Tag Archives: europe

Reply to Ron Paul’s views on the European financial framework

Hello folks.

A while back I posted an article by Ron Paul in which he expressed his opinion that the current European debt crisis threatens the dollar. I received a few e-mails from my readership expressing both agreement and disagreement with Mr. Ron Paul’s viewpoint. One of them stood out though, and I thought I’d publish it because I believe it is important to get a different side of the story. This e-mail came from a currency specialist from a popular UK forex brokerage firm. Letter follows below:

–begin letter–

Hi Alan,

I read with great interest your recent post written by Ron Paul, evaluating the problems with continuing to support the ailing European financial framework and the cost of US involvement in this.

On most points I think Mr. Paul makes a convincing case. For instance, he is right to point out the dangerous position of the US as global lender of last resort. In spite of White House remarks to the contrary, it does seem that significant US funds have gone to propping up the European system in the last six months. This creates dangerous US exposure in addition to that already shouldered by US banks and financial funds. In addition he is right that the cost of a breakup of the Eurozone is overestimated. Recent reports by banks including UBS for instance (detailing the possible cost should either Germany or Greece exit the euro) have been branded gross exaggerations and sensationalist. These are the product of organisations that stand to lose in the event of a euro breakup and so are engaged in scare mongering.

In spite of this though, it seems to me that in his eagerness to avoid exposing the US to the European crisis, Mr. Paul overextends his case. For example he tells us it is impossible to bail out either France or Germany, as opposed to small European countries such as Greece. True enough, but this of course gives an immediate (and misleading) impression that France and Germany are in need of bailing out. This is not the case: both nations possess (for the moment!) AAA credit ratings from all 3 credit rating agencies, unlike (it is worth pointing out) the United States. In other words it seems that here Mr. Paul is not above a little scare mongering himself. In addition it seems that, though European organisations have to date provided an exaggerated impression of the cost of a euro breakup, Mr. Paul gives us an underestimation. He notes for instance that Greeks are using bartering as an alternative to euros, as though this were a pseudo-democratic uprising against failing financial structures. Is he then suggesting that the entirety of Europe do the same thing? This strikes me as an irresponsible and (in the hands of an elected politician) dangerous underestimation of the crisis facing Europe.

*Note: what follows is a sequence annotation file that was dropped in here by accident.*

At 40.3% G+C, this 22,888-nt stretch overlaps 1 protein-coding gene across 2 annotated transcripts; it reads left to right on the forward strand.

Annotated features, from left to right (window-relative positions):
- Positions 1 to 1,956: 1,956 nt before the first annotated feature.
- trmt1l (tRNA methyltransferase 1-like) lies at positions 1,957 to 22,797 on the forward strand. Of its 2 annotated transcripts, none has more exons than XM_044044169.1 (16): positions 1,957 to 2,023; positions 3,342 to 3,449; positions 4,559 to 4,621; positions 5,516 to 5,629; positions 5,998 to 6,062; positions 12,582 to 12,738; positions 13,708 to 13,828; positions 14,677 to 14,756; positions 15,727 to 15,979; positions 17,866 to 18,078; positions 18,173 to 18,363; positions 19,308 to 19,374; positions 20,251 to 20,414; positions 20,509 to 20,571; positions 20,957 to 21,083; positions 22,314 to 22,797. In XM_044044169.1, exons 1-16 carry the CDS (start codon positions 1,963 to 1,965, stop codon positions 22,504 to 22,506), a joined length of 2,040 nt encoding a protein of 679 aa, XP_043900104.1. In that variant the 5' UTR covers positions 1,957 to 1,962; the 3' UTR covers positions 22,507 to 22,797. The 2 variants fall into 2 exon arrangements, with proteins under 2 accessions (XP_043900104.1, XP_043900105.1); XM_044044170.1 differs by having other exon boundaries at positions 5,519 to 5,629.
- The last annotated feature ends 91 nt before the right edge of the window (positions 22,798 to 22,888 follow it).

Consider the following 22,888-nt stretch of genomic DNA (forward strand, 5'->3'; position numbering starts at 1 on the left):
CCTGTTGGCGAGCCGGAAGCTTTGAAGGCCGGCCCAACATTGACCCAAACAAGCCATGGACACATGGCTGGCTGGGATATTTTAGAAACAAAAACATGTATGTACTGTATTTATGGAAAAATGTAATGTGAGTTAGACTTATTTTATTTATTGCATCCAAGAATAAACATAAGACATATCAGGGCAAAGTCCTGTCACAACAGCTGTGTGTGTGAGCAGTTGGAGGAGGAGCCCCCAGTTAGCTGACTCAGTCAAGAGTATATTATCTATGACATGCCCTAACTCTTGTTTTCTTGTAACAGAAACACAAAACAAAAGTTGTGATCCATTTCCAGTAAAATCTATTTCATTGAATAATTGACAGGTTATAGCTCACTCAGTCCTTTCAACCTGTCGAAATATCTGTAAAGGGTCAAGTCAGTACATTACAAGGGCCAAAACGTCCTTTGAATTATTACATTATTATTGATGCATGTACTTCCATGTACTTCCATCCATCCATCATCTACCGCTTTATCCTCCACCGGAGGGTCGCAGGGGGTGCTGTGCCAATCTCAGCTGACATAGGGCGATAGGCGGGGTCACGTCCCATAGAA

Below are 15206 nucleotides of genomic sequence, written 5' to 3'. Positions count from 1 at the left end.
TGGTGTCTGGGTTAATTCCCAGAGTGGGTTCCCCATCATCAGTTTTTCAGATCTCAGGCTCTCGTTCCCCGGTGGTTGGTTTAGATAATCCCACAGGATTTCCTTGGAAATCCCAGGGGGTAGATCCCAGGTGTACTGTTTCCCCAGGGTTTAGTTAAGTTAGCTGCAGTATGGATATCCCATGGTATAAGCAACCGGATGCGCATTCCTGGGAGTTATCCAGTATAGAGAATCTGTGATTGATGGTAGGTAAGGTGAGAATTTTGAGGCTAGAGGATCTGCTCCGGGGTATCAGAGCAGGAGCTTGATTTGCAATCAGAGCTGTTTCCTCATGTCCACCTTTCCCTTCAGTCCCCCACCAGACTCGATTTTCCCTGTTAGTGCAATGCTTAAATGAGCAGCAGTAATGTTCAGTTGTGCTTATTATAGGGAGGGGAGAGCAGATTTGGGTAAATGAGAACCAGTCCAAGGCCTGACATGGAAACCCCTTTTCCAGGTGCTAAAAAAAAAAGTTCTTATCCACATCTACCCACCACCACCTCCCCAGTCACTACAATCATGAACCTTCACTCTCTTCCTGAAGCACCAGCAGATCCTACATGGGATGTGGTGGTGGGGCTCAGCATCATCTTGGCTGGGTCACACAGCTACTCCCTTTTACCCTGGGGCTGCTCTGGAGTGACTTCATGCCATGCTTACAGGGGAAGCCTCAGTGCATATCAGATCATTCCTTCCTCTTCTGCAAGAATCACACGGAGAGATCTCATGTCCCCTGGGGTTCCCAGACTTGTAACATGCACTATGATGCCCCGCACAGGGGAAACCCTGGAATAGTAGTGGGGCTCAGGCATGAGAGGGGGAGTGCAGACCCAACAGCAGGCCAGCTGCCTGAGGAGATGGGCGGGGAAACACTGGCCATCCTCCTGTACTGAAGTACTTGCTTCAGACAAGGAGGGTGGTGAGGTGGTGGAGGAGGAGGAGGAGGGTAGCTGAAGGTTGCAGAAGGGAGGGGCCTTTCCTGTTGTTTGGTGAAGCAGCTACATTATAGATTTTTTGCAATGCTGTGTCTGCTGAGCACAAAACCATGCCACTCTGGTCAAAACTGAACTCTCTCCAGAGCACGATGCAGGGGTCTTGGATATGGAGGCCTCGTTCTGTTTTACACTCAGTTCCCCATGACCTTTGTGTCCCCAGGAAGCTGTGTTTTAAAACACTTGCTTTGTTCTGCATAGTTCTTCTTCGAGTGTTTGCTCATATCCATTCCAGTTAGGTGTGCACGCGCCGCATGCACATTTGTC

In short, it seems to me that in spite of Mr. Paul’s admirable desire to see banks contribute to the cost of the financial crisis, he doesn’t grasp the scale of the European debt crisis. In particular, his proposed solutions are idealistic to the point of being fantastical.

Yours kindly,

Peter Lavelle
Foreign currency exchange specialist Pure FX

–end–

European Debt Crisis Threatens the Dollar

ron paul